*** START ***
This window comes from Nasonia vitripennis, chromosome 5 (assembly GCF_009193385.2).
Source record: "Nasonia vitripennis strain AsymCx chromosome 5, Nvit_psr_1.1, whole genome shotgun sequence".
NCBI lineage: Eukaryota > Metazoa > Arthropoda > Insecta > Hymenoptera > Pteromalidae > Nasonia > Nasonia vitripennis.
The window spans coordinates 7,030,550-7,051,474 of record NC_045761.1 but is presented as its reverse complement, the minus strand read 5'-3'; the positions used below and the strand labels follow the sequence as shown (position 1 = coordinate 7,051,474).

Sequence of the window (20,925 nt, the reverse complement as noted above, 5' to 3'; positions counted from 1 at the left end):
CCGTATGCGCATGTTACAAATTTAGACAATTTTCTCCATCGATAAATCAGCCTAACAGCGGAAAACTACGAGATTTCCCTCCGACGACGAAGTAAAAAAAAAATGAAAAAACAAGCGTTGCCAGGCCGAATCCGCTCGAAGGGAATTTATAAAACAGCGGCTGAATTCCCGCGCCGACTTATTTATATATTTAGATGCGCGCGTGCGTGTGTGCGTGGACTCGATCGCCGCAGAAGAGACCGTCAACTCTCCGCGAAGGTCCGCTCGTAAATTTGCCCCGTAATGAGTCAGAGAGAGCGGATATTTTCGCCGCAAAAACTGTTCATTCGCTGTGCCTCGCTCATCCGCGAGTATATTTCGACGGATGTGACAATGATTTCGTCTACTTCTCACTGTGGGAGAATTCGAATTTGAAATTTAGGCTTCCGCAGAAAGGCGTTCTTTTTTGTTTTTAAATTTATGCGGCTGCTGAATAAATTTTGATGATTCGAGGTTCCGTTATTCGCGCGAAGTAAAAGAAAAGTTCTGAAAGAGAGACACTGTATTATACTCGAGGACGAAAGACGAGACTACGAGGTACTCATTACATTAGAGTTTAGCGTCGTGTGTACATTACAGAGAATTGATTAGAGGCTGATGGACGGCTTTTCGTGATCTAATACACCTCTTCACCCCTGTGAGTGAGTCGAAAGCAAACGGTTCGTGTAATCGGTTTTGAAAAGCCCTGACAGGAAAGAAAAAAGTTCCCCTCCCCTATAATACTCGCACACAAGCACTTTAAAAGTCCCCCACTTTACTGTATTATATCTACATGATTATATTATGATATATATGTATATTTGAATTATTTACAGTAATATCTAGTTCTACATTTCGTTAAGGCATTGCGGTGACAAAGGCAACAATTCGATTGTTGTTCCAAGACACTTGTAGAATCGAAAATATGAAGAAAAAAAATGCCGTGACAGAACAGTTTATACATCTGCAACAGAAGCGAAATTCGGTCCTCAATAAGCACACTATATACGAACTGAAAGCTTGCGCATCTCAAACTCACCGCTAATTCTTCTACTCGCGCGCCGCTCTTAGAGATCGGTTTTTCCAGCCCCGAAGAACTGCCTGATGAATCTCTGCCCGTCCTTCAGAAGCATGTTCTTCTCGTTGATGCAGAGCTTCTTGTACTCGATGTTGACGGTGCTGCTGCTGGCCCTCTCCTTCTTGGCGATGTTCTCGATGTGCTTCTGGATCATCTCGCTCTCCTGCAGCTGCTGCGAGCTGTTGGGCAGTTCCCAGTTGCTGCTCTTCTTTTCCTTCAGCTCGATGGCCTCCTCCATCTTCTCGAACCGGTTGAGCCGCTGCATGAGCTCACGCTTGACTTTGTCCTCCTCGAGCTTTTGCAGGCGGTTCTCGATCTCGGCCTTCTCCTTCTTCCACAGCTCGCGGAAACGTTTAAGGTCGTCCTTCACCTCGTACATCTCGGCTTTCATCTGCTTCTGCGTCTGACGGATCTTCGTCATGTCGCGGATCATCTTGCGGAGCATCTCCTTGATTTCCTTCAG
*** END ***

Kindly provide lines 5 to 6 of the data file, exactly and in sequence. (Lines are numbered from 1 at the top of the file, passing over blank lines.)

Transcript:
Sequence of the window (20,925 nt, the reverse complement as noted above, 5' to 3'; positions counted from 1 at the left end):
CCGTATGCGCATGTTACAAATTTAGACAATTTTCTCCATCGATAAATCAGCCTAACAGCGGAAAACTACGAGATTTCCCTCCGACGACGAAGTAAAAAAAAAATGAAAAAACAAGCGTTGCCAGGCCGAATCCGCTCGAAGGGAATTTATAAAACAGCGGCTGAATTCCCGCGCCGACTTATTTATATATTTAGATGCGCGCGTGCGTGTGTGCGTGGACTCGATCGCCGCAGAAGAGACCGTCAACTCTCCGCGAAGGTCCGCTCGTAAATTTGCCCCGTAATGAGTCAGAGAGAGCGGATATTTTCGCCGCAAAAACTGTTCATTCGCTGTGCCTCGCTCATCCGCGAGTATATTTCGACGGATGTGACAATGATTTCGTCTACTTCTCACTGTGGGAGAATTCGAATTTGAAATTTAGGCTTCCGCAGAAAGGCGTTCTTTTTTGTTTTTAAATTTATGCGGCTGCTGAATAAATTTTGATGATTCGAGGTTCCGTTATTCGCGCGAAGTAAAAGAAAAGTTCTGAAAGAGAGACACTGTATTATACTCGAGGACGAAAGACGAGACTACGAGGTACTCATTACATTAGAGTTTAGCGTCGTGTGTACATTACAGAGAATTGATTAGAGGCTGATGGACGGCTTTTCGTGATCTAATACACCTCTTCACCCCTGTGAGTGAGTCGAAAGCAAACGGTTCGTGTAATCGGTTTTGAAAAGCCCTGACAGGAAAGAAAAAAGTTCCCCTCCCCTATAATACTCGCACACAAGCACTTTAAAAGTCCCCCACTTTACTGTATTATATCTACATGATTATATTATGATATATATGTATATTTGAATTATTTACAGTAATATCTAGTTCTACATTTCGTTAAGGCATTGCGGTGACAAAGGCAACAATTCGATTGTTGTTCCAAGACACTTGTAGAATCGAAAATATGAAGAAAAAAAATGCCGTGACAGAACAGTTTATACATCTGCAACAGAAGCGAAATTCGGTCCTCAATAAGCACACTATATACGAACTGAAAGCTTGCGCATCTCAAACTCACCGCTAATTCTTCTACTCGCGCGCCGCTCTTAGAGATCGGTTTTTCCAGCCCCGAAGAACTGCCTGATGAATCTCTGCCCGTCCTTCAGAAGCATGTTCTTCTCGTTGATGCAGAGCTTCTTGTACTCGATGTTGACGGTGCTGCTGCTGGCCCTCTCCTTCTTGGCGATGTTCTCGATGTGCTTCTGGATCATCTCGCTCTCCTGCAGCTGCTGCGAGCTGTTGGGCAGTTCCCAGTTGCTGCTCTTCTTTTCCTTCAGCTCGATGGCCTCCTCCATCTTCTCGAACCGGTTGAGCCGCTGCATGAGCTCACGCTTGACTTTGTCCTCCTCGAGCTTTTGCAGGCGGTTCTCGATCTCGGCCTTCTCCTTCTTCCACAGCTCGCGGAAACGTTTAAGGTCGTCCTTCACCTCGTACATCTCGGCTTTCATCTGCTTCTGCGTCTGACGGATCTTCGTCATGTCGCGGATCATCTTGCGGAGCATCTCCTTGATTTCCTTCAG